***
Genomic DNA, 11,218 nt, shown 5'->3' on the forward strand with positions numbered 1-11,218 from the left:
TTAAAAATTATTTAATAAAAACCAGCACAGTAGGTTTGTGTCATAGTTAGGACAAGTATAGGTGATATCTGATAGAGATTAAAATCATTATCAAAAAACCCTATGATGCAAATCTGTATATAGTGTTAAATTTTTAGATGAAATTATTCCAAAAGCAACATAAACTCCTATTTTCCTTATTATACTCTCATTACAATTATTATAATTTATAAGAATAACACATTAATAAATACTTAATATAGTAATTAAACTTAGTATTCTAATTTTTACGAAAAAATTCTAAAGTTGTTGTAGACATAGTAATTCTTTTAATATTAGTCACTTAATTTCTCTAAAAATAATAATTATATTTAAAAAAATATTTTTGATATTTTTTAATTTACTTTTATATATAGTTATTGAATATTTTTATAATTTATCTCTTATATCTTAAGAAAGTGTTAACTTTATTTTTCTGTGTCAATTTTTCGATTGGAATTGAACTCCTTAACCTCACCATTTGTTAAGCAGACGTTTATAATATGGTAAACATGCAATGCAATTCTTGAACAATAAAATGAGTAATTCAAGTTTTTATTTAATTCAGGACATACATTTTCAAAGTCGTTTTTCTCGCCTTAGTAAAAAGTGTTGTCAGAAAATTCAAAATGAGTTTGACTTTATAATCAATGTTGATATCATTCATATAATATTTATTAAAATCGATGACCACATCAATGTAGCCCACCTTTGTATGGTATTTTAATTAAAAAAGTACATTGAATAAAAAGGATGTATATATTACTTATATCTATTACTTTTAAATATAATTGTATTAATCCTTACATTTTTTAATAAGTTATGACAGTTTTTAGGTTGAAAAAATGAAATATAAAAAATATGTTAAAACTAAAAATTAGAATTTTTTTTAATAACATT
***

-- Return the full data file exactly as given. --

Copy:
Genomic DNA, 11,218 nt, shown 5'->3' on the forward strand with positions numbered 1-11,218 from the left:
TTAAAAATTATTTAATAAAAACCAGCACAGTAGGTTTGTGTCATAGTTAGGACAAGTATAGGTGATATCTGATAGAGATTAAAATCATTATCAAAAAACCCTATGATGCAAATCTGTATATAGTGTTAAATTTTTAGATGAAATTATTCCAAAAGCAACATAAACTCCTATTTTCCTTATTATACTCTCATTACAATTATTATAATTTATAAGAATAACACATTAATAAATACTTAATATAGTAATTAAACTTAGTATTCTAATTTTTACGAAAAAATTCTAAAGTTGTTGTAGACATAGTAATTCTTTTAATATTAGTCACTTAATTTCTCTAAAAATAATAATTATATTTAAAAAAATATTTTTGATATTTTTTAATTTACTTTTATATATAGTTATTGAATATTTTTATAATTTATCTCTTATATCTTAAGAAAGTGTTAACTTTATTTTTCTGTGTCAATTTTTCGATTGGAATTGAACTCCTTAACCTCACCATTTGTTAAGCAGACGTTTATAATATGGTAAACATGCAATGCAATTCTTGAACAATAAAATGAGTAATTCAAGTTTTTATTTAATTCAGGACATACATTTTCAAAGTCGTTTTTCTCGCCTTAGTAAAAAGTGTTGTCAGAAAATTCAAAATGAGTTTGACTTTATAATCAATGTTGATATCATTCATATAATATTTATTAAAATCGATGACCACATCAATGTAGCCCACCTTTGTATGGTATTTTAATTAAAAAAGTACATTGAATAAAAAGGATGTATATATTACTTATATCTATTACTTTTAAATATAATTGTATTAATCCTTACATTTTTTAATAAGTTATGACAGTTTTTAGGTTGAAAAAATGAAATATAAAAAATATGTTAAAACTAAAAATTAGAATTTTTTTTAATAACATT